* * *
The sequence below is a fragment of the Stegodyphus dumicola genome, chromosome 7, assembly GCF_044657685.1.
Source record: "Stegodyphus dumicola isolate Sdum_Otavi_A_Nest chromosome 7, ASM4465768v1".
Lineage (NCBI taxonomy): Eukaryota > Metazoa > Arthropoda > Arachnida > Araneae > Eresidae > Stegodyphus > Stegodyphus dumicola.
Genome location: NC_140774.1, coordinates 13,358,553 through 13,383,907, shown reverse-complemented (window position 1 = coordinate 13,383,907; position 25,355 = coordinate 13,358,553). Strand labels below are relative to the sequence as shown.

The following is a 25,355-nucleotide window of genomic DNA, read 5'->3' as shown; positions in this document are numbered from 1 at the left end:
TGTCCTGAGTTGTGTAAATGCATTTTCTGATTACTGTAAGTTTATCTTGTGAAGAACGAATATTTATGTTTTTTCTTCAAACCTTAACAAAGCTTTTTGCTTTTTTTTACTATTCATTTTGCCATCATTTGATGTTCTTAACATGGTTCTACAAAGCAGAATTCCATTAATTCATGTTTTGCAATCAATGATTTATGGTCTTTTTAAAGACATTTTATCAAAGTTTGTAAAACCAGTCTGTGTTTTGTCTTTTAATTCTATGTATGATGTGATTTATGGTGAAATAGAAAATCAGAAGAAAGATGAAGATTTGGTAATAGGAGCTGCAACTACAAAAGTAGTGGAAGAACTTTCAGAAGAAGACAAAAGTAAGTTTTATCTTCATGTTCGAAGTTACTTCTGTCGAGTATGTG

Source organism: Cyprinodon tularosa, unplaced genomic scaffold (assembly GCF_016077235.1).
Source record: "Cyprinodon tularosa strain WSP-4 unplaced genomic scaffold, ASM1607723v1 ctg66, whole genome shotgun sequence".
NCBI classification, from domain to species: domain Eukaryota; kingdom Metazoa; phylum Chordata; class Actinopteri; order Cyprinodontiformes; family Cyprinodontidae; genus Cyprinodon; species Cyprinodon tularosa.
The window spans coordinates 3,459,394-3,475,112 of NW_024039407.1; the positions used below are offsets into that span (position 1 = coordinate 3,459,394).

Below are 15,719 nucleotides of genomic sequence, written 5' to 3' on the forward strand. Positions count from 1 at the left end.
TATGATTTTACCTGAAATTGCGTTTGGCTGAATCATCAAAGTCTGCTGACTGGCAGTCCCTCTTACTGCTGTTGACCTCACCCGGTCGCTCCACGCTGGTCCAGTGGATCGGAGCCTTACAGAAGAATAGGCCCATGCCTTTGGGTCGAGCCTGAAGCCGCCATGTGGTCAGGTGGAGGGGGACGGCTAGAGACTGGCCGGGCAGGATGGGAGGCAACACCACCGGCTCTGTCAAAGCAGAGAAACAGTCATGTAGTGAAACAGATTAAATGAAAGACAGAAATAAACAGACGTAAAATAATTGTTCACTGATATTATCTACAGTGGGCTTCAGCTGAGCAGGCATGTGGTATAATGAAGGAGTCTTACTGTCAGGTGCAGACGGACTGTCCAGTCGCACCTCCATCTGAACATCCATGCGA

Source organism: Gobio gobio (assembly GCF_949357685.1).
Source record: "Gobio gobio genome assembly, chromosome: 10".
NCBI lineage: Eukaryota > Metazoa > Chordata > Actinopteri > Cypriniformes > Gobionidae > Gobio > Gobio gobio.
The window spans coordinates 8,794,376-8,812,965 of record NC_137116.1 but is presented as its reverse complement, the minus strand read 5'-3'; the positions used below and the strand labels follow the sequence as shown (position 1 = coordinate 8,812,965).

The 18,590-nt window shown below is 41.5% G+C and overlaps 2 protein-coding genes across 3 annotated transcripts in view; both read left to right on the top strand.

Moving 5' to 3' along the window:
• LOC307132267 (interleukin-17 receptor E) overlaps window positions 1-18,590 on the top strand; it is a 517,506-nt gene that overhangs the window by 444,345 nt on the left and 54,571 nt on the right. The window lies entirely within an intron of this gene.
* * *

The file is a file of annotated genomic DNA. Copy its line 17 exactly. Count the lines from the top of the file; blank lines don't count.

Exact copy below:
The 18,590-nt window shown below is 41.5% G+C and overlaps 2 protein-coding genes across 3 annotated transcripts in view; both read left to right on the top strand.